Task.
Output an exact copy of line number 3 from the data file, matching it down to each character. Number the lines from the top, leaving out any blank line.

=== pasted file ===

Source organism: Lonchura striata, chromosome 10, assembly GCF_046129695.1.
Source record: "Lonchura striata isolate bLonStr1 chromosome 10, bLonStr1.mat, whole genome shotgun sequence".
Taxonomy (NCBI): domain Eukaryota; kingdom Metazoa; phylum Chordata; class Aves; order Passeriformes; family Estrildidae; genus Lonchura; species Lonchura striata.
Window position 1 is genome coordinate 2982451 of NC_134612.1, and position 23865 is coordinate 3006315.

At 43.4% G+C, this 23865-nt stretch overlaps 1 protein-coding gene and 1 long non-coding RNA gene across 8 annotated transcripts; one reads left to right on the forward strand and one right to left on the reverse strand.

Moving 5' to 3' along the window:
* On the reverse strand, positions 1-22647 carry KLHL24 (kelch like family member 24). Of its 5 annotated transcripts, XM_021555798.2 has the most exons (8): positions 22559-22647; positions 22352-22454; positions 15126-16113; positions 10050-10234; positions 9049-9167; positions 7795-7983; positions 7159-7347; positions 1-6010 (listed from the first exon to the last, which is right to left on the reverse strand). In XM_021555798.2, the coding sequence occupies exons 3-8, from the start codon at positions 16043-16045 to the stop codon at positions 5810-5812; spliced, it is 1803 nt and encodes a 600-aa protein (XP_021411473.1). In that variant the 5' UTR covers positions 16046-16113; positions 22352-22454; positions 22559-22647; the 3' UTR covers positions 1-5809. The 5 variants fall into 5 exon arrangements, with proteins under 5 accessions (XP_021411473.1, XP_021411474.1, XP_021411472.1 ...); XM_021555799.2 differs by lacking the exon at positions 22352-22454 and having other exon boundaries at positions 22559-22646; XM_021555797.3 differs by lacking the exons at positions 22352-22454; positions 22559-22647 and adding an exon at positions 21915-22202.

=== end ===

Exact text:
Taxonomy (NCBI): domain Eukaryota; kingdom Metazoa; phylum Chordata; class Aves; order Passeriformes; family Estrildidae; genus Lonchura; species Lonchura striata.